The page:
Strategic Planning

Resources

Develop 3 to 5 priorities to enhance private support (not the specific items to propose for funding, but the process to connect planning priorities to private support), understand our financial constraints, and determine if our facilities match our educational, service and research needs.  This working group will not discuss or consider tuition, state appropriations, or future faculty staffing, all covered by other working groups.  Similarly, we will not focus on distance learning concepts.  We will be considering ways to engage our younger alumni in closer connection to, and support for, the University.

Emergent Ideas of the Resources Working Group

Email the Resources working group or add a comment below.

David Breneman Chair
Steve Sherman Working Group Staff Lead
Hallie Clark Undergraduate Student, Arts & Sciences
Eugenia Delgadillo Alumna, Economics, Darden
Allen Groves Assoc. Dean of Students
Kathryn Jarvis Working Group Staff Member
Mike Lenox Darden, Batten Institute
J. Brady Lum Alumnus, College
Paul Manning UVa Health Foundation Board of Trustees
Nola Miller Asst. Dean for Alumni Development
Christina Morell Assoc. VP for Student Affairs
Brian Maxwell Murphy Undergraduate Student, Engineering
Gary Nimax Working Group Staff Member
Mildred Robinson     School of Law
Kim Tanzer Dean, School of Architecture

 

Comments

Submitted by Anonymous (not verified) on

I think the workgroup should look into the viability of SCPS as a school at UVA. The school has an unreasonably large administration for few courses. The school operates centers around the state, but functions more like a middleman than an actual school. Someone should look very closely into their budget, because there is no way that their revenue comes close to their expenses.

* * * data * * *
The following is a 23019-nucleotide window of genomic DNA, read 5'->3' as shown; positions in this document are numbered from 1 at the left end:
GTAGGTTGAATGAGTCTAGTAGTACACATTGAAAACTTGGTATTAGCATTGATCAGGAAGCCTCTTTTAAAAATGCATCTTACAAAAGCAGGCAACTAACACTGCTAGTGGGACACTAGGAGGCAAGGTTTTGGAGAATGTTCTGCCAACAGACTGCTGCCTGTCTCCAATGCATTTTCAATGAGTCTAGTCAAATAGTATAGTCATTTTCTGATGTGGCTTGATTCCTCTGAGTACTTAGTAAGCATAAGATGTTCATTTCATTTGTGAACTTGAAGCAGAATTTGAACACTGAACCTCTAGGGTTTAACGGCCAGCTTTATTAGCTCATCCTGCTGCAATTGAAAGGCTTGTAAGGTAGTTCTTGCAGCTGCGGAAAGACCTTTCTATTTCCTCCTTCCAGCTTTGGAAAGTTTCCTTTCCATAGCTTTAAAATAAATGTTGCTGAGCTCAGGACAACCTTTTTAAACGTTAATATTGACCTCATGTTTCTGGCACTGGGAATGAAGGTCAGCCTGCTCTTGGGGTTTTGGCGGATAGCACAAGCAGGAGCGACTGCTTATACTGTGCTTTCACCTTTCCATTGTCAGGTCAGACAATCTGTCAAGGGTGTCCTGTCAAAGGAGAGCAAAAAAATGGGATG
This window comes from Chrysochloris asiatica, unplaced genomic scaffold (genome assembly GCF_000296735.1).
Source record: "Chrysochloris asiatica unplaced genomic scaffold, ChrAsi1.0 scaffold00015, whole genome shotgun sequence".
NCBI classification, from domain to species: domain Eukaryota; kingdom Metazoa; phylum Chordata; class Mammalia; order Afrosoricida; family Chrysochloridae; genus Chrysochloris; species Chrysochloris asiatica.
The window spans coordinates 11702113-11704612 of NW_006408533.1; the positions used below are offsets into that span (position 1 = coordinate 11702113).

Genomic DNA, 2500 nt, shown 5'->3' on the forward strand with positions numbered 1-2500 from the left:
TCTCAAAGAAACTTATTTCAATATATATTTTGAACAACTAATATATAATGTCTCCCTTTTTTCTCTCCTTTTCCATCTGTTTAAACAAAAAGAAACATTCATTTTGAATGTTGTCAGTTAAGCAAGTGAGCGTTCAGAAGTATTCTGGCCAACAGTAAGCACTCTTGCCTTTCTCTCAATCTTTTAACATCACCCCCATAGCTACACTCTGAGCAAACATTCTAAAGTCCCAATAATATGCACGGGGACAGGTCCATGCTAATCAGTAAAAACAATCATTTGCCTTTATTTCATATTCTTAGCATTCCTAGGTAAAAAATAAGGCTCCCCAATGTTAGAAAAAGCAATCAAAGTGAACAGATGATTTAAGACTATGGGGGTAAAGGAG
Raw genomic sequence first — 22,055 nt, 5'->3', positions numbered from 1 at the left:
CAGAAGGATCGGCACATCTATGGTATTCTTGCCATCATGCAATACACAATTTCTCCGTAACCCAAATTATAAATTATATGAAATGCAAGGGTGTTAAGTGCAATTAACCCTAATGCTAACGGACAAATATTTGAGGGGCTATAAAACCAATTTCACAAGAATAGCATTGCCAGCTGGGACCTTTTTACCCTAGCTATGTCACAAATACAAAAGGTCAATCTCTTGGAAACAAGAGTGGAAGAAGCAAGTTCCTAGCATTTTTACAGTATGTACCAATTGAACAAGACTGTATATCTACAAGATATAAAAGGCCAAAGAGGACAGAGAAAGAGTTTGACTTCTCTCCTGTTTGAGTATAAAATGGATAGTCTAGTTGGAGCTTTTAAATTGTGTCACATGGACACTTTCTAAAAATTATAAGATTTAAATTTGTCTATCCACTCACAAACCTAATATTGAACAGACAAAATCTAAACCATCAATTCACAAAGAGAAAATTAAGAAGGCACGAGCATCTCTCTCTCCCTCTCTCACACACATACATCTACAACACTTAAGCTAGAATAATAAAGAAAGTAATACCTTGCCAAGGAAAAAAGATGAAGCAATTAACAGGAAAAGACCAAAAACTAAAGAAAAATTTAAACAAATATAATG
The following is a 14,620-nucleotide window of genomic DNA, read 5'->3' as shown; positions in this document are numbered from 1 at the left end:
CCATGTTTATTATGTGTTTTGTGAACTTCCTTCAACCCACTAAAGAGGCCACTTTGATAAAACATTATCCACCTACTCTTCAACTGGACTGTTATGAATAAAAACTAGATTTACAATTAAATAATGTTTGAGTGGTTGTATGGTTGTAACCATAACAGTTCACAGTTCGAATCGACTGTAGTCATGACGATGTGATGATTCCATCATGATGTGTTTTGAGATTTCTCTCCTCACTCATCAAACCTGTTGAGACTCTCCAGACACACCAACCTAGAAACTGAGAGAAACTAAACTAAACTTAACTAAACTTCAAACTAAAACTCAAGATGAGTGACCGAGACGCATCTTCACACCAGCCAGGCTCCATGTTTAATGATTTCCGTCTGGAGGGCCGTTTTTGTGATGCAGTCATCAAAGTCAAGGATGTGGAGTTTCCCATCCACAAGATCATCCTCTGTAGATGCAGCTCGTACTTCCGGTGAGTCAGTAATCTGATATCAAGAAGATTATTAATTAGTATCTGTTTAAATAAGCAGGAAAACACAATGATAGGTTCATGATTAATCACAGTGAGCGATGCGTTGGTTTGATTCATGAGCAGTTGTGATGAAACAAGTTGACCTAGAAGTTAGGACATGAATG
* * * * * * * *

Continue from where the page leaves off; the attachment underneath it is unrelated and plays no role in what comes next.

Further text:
Submitted by Anonymous (not verified) on

Though intended to be constructive, I prefer to submit these comments anonymously for my protection. I’m also not sure which working group to submit them to, so ask for your assistance in delivering them to the right place.

Mounting evidence indicates that the high-level officials who run UVA are not objective (this includes those are reading this comment and deciding whether to share it more broadly with the broader UVA community). The officials themselves have a stake in the outcomes of any planning. For example,

…apart from a few examples, “shared sacrifice has not been practiced by the presidents of our colleges and universities.” Inflation-adjusted median salaries for presidents continued to rise even as median faculty salaries decreased in all but one category. http://www.insidehighered.com/news/2012/04/09/aaup-releases-faculty-salary-data#ixzz2E6IMVLRF 
 

I would like to see the concept of shared sacrifice figure more prominently in the strategic plan for UVA’s future. Ideally, sacrifice is modeled from the top down by those who have the most resources. Sacrifice demonstrates that the greater good is more important than an individual’s gain. It allows us to live by the notion that “you don’t always get what you want, but you get what you need.” The financial problems from which this country and our beloved UVA suffer from seem to originate at least in part from confusion between what we want versus what we need.